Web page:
An interview with Federico Molina, Head of Marketing at the Decentraland Foundation
Blockchain marketers face a very unique challenge. Not only do they have to compete with thousands of other platforms to attract a limited set of developers, but they also have to raise awareness about nascent (but powerful!) technology that the mainstream still associates with hackers and criminal activity. To top it off, they have to grow this product globally from the get-go, to keep the network decentralized. All that, without any playbook of course.
Fede Molina is the Head of Marketing at Decentraland, a decentralized virtual reality platform powered by the Ethereum blockchain. The team created a virtual world where users can build and explore 3D creations, play games and socialize. The platform has gained a lot of traction recently with the Covid-19 pandemic forcing people to stay home – virtual gatherings becoming the best alternative.
Fede made the list of the best marketers in Blockchain for 2020 – a list of 35 individuals whose organizations were measured by the lift in FCAS Rating, which indicates user and developer activity as well as overall market risk, and growth in Twitter mentions as measured by The Tie.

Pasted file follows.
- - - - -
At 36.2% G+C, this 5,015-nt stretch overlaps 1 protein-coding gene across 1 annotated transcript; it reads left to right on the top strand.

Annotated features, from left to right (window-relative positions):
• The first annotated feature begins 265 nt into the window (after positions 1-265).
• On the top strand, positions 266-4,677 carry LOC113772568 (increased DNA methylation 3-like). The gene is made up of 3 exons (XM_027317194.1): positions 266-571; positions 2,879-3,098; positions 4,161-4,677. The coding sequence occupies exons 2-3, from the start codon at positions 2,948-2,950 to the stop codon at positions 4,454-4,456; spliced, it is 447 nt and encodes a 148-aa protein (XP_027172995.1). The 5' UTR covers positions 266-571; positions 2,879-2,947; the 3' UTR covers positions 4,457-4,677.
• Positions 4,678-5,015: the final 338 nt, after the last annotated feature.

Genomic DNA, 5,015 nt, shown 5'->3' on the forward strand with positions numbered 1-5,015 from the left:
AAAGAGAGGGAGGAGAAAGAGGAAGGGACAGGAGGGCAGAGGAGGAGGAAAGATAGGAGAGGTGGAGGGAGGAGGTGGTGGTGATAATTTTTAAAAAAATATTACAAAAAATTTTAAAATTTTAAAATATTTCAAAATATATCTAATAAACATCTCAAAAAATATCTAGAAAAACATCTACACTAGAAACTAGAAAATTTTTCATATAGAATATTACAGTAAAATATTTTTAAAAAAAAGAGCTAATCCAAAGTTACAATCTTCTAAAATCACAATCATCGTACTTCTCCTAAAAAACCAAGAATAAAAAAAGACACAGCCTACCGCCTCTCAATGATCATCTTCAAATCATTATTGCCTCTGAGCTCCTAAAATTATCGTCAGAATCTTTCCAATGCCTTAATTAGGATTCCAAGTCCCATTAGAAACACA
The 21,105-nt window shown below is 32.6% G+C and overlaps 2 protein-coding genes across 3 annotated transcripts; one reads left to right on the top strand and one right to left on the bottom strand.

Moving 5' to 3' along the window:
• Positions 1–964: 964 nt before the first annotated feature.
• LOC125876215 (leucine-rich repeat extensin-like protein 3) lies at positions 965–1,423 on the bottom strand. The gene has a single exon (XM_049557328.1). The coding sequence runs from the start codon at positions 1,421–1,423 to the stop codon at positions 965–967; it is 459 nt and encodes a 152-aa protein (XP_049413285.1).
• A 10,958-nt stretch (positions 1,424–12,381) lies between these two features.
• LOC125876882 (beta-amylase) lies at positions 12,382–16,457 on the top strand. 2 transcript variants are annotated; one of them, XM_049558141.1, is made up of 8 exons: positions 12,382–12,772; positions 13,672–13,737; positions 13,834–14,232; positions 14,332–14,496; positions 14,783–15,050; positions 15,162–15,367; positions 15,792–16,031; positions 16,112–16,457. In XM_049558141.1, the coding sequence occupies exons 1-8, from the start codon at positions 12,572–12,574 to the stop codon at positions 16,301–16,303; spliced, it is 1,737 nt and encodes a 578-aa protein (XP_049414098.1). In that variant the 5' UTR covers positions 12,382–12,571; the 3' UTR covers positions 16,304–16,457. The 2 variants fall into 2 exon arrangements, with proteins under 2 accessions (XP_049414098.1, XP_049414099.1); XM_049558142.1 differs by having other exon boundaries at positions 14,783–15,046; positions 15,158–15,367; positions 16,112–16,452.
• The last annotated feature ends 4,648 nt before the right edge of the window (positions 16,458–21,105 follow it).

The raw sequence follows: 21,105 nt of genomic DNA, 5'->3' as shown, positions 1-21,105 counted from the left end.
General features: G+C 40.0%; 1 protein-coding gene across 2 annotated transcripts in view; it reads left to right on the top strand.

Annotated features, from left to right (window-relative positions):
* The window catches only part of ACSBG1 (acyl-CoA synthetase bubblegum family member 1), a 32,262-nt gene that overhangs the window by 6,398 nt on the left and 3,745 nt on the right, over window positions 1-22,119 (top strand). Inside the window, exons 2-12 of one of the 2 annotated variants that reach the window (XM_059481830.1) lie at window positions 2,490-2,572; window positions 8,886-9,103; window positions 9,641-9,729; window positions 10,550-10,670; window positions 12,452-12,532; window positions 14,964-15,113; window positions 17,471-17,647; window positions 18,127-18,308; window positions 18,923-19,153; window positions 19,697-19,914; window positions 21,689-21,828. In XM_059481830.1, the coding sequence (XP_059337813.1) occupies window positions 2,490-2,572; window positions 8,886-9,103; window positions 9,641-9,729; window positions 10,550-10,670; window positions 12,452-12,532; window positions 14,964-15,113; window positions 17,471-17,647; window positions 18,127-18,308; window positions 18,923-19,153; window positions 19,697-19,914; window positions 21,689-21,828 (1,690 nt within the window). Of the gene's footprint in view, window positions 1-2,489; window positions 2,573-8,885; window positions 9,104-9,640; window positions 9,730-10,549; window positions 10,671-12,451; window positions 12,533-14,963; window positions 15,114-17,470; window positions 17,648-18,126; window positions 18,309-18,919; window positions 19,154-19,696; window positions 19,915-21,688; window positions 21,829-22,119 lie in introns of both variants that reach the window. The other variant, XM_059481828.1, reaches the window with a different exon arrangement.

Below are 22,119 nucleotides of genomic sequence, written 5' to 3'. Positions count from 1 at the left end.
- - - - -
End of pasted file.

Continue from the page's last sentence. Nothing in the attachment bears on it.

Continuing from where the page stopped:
Rochelle: What were you doing before going into marketing for the Decentraland Foundation?
Federico: I worked for many years for different B2B and B2C organizations. My previous role was as Head of Growth for Auth0, an Identity SaaS.
Now I work for the Decentraland Foundation, fomenting the growth of the Decentraland ecosystem.
Rochelle: Do you remember the first time you learned how to market? What was it that clicked for you?
Federico: If I had to choose a ‘click moment’, I think it was back in 2007, when I was looking at metrics and realized you could analyze great chunks of data using SQL. I was working for MercadoLibre at that time running large-scale paid marketing campaigns and using MSAccess (lol).
Anyways, along the way I’ve discovered that it’s not all about performance, analytics, numbers and rationales. Decisions are also taken emotionally, that’s why you want consumers to connect with your brand. It’s not your product that people buy, but what it enables them to do.
Having said this, I’m still biased towards the analytical ‘me’. But I’ve been increasingly fascinated by how brands can influence consumers’ decisions and how building brand equity across time is one of the key aspects any brand should aim for.
“It’s not your product that people buy, but what it enables them to do”
Rochelle: How do you do that, for the Decentraland Foundation?
Federico: By bringing together creators, artists, developers, crypto enthusiasts and players in the first decentralized virtual world.
Rochelle: What would you say is the most challenging aspect of leading marketing efforts for a blockchain project?
Federico: With any type of marketing today, you have to grab your users’ attention within the first 30 seconds or you’ve lost them forever. The challenge with any blockchain project at the moment is to explain the technology at a high level so as to avoid confusion, but still giving enough details so people can understand its unique benefits and potential. For example, how do you communicate something like non-fungible tokens on Decentraland without getting too far into blockchain jargon but still far enough to address what the point of them is?